I could make an association tomorrow called the "Bay horses with stars" and start giving registrations. It doesn't mean that the horse is worth more. It just means the horse is bay and has a star. Half the horses I register would probably be brown anyway.
Who said anything about it being worth more? And the OPs horse is very clearly paint. Pinto is a large organization with it's own 'Pinto Worlds' and 'Pinto Congress'. How many pinto horses have you seen aren't really pinto? Irrelevant point.
Colour registries are all well and good, but the only registry I would ever care about is the relevant breed society. They require some sort of proof that the horse is the one on the paper, usually a service certificate or something similar, but some are swinging towards DNA typing too. They keep accurate results of the horse's lineage, and of ownership.
He doesn't have a breed, as he is a cross. DNA typing? Really? Do you realize how ridiculous and pompous you sound? The OP has a grade horse and wants showing opportunities, not for him to be registered and branded with as an Oldenburg, or for him to be worth $$$. Jeeze. Besides, you can snob on color registries as much as you like, but many warmblood registries care little about the actual breed and are more about 'type'. A good way to get a certain type of horse (sport horse) but an easy way to lose foundation breeds.
Lineage and pedigrees are pretty moot in a non-breeding gelding, anyway. No offense to the OP but I'm pretty sure he won't be winning an Olympic medal, so his pedigree is of no interest to breeders.
Colour registries take any horse that is the required colour - and don't need much in the way of proof of identity of the horse. So I could take the OP's horse, that she (for example) registered with the "Big and Boldly Marked" body. Since they don't need me to prove that I own him, and that he isn't already registered, I can re-register him in my name. No one knows that I don't own this horse then.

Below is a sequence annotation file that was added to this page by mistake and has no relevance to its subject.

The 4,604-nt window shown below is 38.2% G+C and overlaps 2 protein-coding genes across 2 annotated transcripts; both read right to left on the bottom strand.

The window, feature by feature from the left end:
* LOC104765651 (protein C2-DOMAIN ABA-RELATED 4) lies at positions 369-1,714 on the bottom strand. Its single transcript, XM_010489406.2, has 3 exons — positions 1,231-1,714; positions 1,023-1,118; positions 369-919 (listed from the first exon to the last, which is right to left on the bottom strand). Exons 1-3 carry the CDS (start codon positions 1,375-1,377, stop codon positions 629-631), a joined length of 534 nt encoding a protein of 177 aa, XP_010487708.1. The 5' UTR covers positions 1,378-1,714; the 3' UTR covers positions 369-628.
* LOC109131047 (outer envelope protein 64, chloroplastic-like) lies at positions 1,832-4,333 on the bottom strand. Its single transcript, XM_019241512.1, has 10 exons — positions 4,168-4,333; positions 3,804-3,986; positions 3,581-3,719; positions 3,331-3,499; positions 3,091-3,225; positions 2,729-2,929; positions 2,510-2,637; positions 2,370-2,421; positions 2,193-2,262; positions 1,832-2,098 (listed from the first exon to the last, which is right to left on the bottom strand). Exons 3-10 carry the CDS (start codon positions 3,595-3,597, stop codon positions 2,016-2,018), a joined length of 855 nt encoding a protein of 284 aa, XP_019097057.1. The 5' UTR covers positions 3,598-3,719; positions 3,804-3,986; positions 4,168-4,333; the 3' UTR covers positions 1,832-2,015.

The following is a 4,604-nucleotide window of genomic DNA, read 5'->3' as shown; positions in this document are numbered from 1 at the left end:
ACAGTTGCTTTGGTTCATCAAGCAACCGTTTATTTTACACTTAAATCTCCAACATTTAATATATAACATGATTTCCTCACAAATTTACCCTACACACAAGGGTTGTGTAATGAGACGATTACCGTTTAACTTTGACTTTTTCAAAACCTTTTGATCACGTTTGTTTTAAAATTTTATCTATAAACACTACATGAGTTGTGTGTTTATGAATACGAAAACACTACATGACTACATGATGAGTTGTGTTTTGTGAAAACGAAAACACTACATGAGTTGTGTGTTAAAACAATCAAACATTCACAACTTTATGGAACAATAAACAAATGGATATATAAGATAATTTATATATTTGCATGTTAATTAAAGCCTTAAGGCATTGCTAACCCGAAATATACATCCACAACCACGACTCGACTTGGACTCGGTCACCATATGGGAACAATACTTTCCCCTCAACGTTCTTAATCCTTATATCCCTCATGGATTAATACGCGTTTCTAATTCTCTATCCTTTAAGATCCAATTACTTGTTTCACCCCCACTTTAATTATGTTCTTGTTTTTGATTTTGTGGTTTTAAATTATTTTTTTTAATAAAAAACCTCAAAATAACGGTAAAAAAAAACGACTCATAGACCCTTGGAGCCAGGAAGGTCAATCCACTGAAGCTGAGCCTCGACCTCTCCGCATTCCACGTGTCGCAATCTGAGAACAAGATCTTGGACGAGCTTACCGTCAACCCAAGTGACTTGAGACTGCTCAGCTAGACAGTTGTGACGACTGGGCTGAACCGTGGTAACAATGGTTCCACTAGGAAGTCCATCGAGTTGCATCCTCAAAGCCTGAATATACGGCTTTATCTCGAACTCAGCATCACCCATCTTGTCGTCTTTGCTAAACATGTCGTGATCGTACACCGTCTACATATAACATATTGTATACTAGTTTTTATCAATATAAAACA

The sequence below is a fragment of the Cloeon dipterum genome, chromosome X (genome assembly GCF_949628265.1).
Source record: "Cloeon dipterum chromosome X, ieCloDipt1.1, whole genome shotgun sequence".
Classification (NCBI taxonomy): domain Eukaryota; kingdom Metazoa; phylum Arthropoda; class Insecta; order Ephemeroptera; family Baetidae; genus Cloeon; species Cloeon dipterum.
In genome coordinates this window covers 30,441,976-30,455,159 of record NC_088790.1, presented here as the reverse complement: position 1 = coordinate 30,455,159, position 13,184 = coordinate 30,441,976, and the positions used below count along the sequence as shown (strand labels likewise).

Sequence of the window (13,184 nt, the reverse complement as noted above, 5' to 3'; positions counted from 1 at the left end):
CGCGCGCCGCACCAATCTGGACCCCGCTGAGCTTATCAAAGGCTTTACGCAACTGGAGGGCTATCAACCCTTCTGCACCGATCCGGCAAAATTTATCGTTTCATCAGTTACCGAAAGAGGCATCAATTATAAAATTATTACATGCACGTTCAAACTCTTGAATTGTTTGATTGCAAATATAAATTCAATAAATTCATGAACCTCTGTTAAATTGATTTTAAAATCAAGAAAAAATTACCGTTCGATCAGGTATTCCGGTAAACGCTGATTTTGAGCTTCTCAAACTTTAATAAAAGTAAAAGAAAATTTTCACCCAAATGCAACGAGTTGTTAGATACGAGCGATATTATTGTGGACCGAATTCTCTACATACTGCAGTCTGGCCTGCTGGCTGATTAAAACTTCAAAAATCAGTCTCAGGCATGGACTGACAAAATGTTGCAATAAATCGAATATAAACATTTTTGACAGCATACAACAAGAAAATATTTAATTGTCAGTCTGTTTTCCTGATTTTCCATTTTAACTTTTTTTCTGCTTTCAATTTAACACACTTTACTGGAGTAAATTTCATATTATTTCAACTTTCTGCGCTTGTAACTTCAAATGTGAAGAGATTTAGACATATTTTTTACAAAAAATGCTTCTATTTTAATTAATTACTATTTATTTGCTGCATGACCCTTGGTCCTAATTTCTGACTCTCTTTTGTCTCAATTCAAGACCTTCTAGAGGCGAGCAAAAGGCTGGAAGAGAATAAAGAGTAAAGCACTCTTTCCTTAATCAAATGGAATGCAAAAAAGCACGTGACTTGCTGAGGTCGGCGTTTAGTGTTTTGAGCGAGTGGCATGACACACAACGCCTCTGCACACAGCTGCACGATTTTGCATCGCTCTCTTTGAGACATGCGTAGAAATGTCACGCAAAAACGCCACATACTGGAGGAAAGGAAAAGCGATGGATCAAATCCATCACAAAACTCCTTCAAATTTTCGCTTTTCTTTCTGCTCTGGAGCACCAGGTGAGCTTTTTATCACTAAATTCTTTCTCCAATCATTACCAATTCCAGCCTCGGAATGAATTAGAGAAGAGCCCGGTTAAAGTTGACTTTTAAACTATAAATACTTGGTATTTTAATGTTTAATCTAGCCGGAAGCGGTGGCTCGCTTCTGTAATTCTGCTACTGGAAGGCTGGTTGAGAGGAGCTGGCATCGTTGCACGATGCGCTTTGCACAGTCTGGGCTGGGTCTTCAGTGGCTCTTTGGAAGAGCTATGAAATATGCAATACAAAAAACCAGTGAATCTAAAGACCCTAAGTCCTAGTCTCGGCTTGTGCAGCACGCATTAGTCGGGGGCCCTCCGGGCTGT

Oh please. This is a stretch--there are dishonest people in EVERY breed registry; there is no way to police honesty. You should see some of the things that go on with dishonest warmblood breeders.
These horses have no 'proof' because... they can't be registered in normal registries. They're grade. How would you suggest the OP prove he's her's? A bill of sale? Anyone can forge that, and most grade horses don't even have one. So? Any bright ideas? Think the Pinto Association should require DNA typing? *laughs* Doesn't prove anything.
There really IS no way to prove who grade horses belong to. So the OP is trying to get a set of papers on her horse... that maybe, perhaps, do the same thing that my APHA papers do in the fact that they help prove he's mine? You're point is hypocritical; some of these registries have merit and are trying to prevent a problem you seem to think they cause. I agree that there are many silly and ridiculous registries (walkaloosa!), but the Pinto Association isn't one of them.
Bigger registries like Pinto open up MANY showing opportunities that the OP would not have had--not only can she go to 4H now, but she can go to all Pinto shows and now has a chance--if her horse is talented--to even take him to the Pinto World show, as they have MANY classes for all breeds. Dressage too!
Methinks thou dost complain too much.